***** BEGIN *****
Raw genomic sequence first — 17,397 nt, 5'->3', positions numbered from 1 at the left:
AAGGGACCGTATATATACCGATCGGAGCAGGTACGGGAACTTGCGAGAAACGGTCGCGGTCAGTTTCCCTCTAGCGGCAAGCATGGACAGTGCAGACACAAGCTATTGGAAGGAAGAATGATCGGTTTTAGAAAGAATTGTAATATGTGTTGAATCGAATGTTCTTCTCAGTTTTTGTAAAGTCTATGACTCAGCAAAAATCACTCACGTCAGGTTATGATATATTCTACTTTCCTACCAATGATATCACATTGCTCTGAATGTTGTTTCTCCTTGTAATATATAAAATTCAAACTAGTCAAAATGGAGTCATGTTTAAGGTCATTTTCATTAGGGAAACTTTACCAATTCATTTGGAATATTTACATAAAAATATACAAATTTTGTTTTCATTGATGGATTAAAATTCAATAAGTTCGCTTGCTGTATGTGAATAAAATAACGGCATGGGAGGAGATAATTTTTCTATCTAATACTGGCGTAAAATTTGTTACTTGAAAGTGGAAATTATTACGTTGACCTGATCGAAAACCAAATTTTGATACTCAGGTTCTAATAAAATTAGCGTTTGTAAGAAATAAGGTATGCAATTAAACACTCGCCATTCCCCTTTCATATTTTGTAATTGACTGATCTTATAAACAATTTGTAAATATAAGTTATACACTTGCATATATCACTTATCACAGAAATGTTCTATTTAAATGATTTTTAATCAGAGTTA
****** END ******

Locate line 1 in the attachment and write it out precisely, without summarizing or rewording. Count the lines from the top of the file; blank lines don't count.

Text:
Raw genomic sequence first — 17,397 nt, 5'->3', positions numbered from 1 at the left: